Published by Hachette UK on August 8th 2017
Genres: Contemporary, Young Adult
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When Suzette comes home to Los Angeles from her boarding school in New England, she isn't sure if she'll ever want to go back. L.A. is where her friends and family are (along with her crush, Emil). And her stepbrother, Lionel, who has been diagnosed with bipolar disorder, needs her emotional support.But as she settles into her old life, Suzette finds herself falling for someone new...the same girl her brother is in love with. When Lionel's disorder spirals out of control, Suzette is forced to confront her past mistakes and find a way to help her brother before he hurts himself--or worse.
I know how easy it is to believe you’re doing the right thing if you say it to yourself often enough.
Little & Lion is the kind of book that sneaks up on you. You start reading and it all seems like a fairly quiet story about a sixteen year-old girl coming home from boarding school to see her loving family and supportive friends.
However, it soon becomes apparent that the book is so much more than it first seems. The author uses this warm, seemingly-average Californian family to explore sexuality, identity, mental illness, racism and particularly everyday microaggressions. It is subtle in its seriousness, hitting issues where it hurts but never making this an “issue book”, and somehow that makes it all the more powerful.
Suzette has a very strong voice as we explore her experiences as a black girl, as a Jewish black girl, and as someone just discovering her bisexuality. The book examines all the questions normally thrown at bisexual people – but do you like guys or girls more? so you’re dating a guy, does this mean you’re straight now? – and kicks them in the teeth.
This is also diversity done right. In recent years, there has been high demand for diverse YA books and authors have responded to that, which is great in theory, and yet I see again and again a straight white character with a group of friends serving as checklist marginalizations, never developed to feel like real human beings. Here, there are characters of all skin colours and sexualities and they all feel so vivid and real.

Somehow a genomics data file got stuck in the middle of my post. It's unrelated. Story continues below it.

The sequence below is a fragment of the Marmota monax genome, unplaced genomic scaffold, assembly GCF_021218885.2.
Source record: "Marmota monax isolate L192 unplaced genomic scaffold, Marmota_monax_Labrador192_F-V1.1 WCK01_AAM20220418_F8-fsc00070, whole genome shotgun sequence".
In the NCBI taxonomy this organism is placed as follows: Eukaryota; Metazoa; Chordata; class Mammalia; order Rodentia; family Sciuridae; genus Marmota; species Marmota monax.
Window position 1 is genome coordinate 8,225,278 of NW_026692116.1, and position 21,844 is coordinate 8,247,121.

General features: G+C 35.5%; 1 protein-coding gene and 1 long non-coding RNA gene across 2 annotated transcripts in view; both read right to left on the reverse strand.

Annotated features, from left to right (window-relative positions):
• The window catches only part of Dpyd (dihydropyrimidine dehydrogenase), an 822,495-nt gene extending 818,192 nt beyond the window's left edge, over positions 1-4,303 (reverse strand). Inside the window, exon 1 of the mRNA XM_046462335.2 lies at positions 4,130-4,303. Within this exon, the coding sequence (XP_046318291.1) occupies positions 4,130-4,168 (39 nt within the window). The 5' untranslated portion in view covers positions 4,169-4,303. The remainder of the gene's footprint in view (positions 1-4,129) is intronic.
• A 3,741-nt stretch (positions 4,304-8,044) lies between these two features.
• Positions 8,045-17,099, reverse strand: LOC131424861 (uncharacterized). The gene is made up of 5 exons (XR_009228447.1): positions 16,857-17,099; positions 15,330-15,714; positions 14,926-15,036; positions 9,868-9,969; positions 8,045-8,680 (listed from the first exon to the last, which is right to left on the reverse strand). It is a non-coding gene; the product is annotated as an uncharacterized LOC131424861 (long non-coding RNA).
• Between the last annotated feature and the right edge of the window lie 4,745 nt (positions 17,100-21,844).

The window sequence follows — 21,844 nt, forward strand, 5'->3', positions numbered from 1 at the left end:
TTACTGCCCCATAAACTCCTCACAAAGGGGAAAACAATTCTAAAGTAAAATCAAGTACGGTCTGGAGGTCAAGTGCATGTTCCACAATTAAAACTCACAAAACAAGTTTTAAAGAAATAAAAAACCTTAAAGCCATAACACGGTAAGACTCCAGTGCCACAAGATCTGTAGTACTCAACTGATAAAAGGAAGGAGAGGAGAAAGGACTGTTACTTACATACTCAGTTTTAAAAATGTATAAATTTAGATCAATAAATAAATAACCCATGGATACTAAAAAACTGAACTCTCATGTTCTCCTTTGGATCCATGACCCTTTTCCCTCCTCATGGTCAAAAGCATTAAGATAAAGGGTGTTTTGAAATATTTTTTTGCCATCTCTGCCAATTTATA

I think the key to this is intersectionality. Colbert doesn’t provide us with a stock gay character, followed by a stock non-white character, followed by a stock trans character. It feels so much more natural to show all the ways that marginalizations overlap – Suzette is black, Jewish and bisexual, Emil is biracial (Korean/African-American) and hard of hearing due to Ménière’s disease, Lionel is Jewish and diagnosed with bipolar disorder, Rafaela is Latina and pansexual.
In can also say that I really related to some of the feelings Lionel shares about his illness and the way his meds make him feel.
“I hate that I feel like nothing good is ever going to happen to me again. And that sometimes I don’t really feel like anything at all.”
This is so true. I do not have bipolar disorder, but I have struggled with depression during my life and experienced the foggy feeling of nothingness that can accompany certain drugs. I always appreciate it when characters put into words a feeling I have personally experienced but is hard to explain.
Honestly, though, if you like YA contemporary that is subtle and clever, never manipulative, and builds relationship dynamics gradually over the course of the novel, it’s hard to go wrong with this. Suzette is a strong and much-needed voice.